‘Trojan Horse’ to sneak medicine into brain after stroke

A material that mimics healthy brain tissue has been developed by Canberra scientists, which is hoped will help deliver medicines directly to damaged areas following a stroke.

There is a stroke in Australia every 10 minutes. But treatments are limited—for example: growth factors are promising drugs for many injuries and degenerative conditions, as well as stroke. They direct tissue growth, and direct developing embryos to develop brains, so mimic natural brain tissue growth well when used as a drug. But the only way to get therapeutic growth factors into the brain is via a needle or tube that stays in the brain for weeks.

“A needle or tube is a foreign object; the brain doesn’t recognise it—and doesn’t like it,” says Kiara Bruggeman, a lecturer and researcher at the Research School of Engineering at the Australian National University (ANU).

“We’ve combined different materials, each mimicking different aspects of healthy brain tissue, and each concealing a different drug,” Kiara says.

“With different drugs in different materials, we can make sure each drug comes out at the right time. Drugs direct cell behaviour during brain tissue regeneration, so controlling the timing of drug delivery is essentially making sure that instructions are provided in the right order.”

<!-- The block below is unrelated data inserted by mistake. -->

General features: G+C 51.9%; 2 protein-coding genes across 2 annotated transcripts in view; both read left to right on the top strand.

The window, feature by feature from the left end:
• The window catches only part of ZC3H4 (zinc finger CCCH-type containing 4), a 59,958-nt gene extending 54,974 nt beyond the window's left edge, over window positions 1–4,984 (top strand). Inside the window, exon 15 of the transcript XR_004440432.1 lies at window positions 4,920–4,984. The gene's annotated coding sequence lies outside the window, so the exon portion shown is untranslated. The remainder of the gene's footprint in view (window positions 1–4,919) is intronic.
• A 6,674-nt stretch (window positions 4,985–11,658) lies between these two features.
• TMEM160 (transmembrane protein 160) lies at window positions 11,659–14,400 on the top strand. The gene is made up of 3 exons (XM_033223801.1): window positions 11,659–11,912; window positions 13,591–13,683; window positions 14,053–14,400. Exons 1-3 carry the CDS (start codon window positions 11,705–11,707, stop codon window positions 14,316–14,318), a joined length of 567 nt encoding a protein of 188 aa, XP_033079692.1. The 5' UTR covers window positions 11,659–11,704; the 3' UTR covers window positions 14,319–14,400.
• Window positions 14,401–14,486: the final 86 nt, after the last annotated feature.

Their biomaterial is a cheaper method than the traditional needle approach.

The initial findings, published in Nanoscale (read it here), also show that the growth factors are stabilised by the biomaterial—not degrading as they do during the traditional direct delivery—meaning less would need to be delivered to achieve the same result.

The team is now planning to progress to animal trials.

All work was conducted in the Laboratory of Advanced Biomaterials under Dr David Nisbet at ANU’s Research School of Electrical, Energy and Materials Engineering.

This story was reported on by Prime7. You can watch the piece here.

Banner image: Kiara needs to make sure the materials she develops are as ‘squishy’ as brain tissue so they’re compatible with brain cells. Credit: Stuart Hay

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